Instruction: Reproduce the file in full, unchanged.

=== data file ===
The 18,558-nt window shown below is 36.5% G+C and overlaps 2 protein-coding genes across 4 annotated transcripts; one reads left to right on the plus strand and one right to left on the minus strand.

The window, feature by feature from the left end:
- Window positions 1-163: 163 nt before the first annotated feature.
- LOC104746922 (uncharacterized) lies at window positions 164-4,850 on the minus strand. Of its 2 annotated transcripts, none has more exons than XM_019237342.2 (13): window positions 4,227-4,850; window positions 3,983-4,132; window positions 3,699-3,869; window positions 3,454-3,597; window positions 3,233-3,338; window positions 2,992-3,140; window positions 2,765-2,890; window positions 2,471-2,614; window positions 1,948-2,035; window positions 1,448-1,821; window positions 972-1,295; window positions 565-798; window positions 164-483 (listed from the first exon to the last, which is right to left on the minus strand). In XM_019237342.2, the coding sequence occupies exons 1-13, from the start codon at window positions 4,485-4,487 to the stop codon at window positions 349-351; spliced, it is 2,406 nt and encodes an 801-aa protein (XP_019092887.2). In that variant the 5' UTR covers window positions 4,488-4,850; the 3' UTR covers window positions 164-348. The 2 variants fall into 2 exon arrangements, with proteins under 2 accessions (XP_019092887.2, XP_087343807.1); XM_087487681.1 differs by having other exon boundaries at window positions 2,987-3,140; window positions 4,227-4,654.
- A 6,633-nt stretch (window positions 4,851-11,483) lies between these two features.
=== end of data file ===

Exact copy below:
The 18,558-nt window shown below is 36.5% G+C and overlaps 2 protein-coding genes across 4 annotated transcripts; one reads left to right on the plus strand and one right to left on the minus strand.

The window, feature by feature from the left end:
- Window positions 1-163: 163 nt before the first annotated feature.
- LOC104746922 (uncharacterized) lies at window positions 164-4,850 on the minus strand. Of its 2 annotated transcripts, none has more exons than XM_019237342.2 (13): window positions 4,227-4,850; window positions 3,983-4,132; window positions 3,699-3,869; window positions 3,454-3,597; window positions 3,233-3,338; window positions 2,992-3,140; window positions 2,765-2,890; window positions 2,471-2,614; window positions 1,948-2,035; window positions 1,448-1,821; window positions 972-1,295; window positions 565-798; window positions 164-483 (listed from the first exon to the last, which is right to left on the minus strand). In XM_019237342.2, the coding sequence occupies exons 1-13, from the start codon at window positions 4,485-4,487 to the stop codon at window positions 349-351; spliced, it is 2,406 nt and encodes an 801-aa protein (XP_019092887.2). In that variant the 5' UTR covers window positions 4,488-4,850; the 3' UTR covers window positions 164-348. The 2 variants fall into 2 exon arrangements, with proteins under 2 accessions (XP_019092887.2, XP_087343807.1); XM_087487681.1 differs by having other exon boundaries at window positions 2,987-3,140; window positions 4,227-4,654.
- A 6,633-nt stretch (window positions 4,851-11,483) lies between these two features.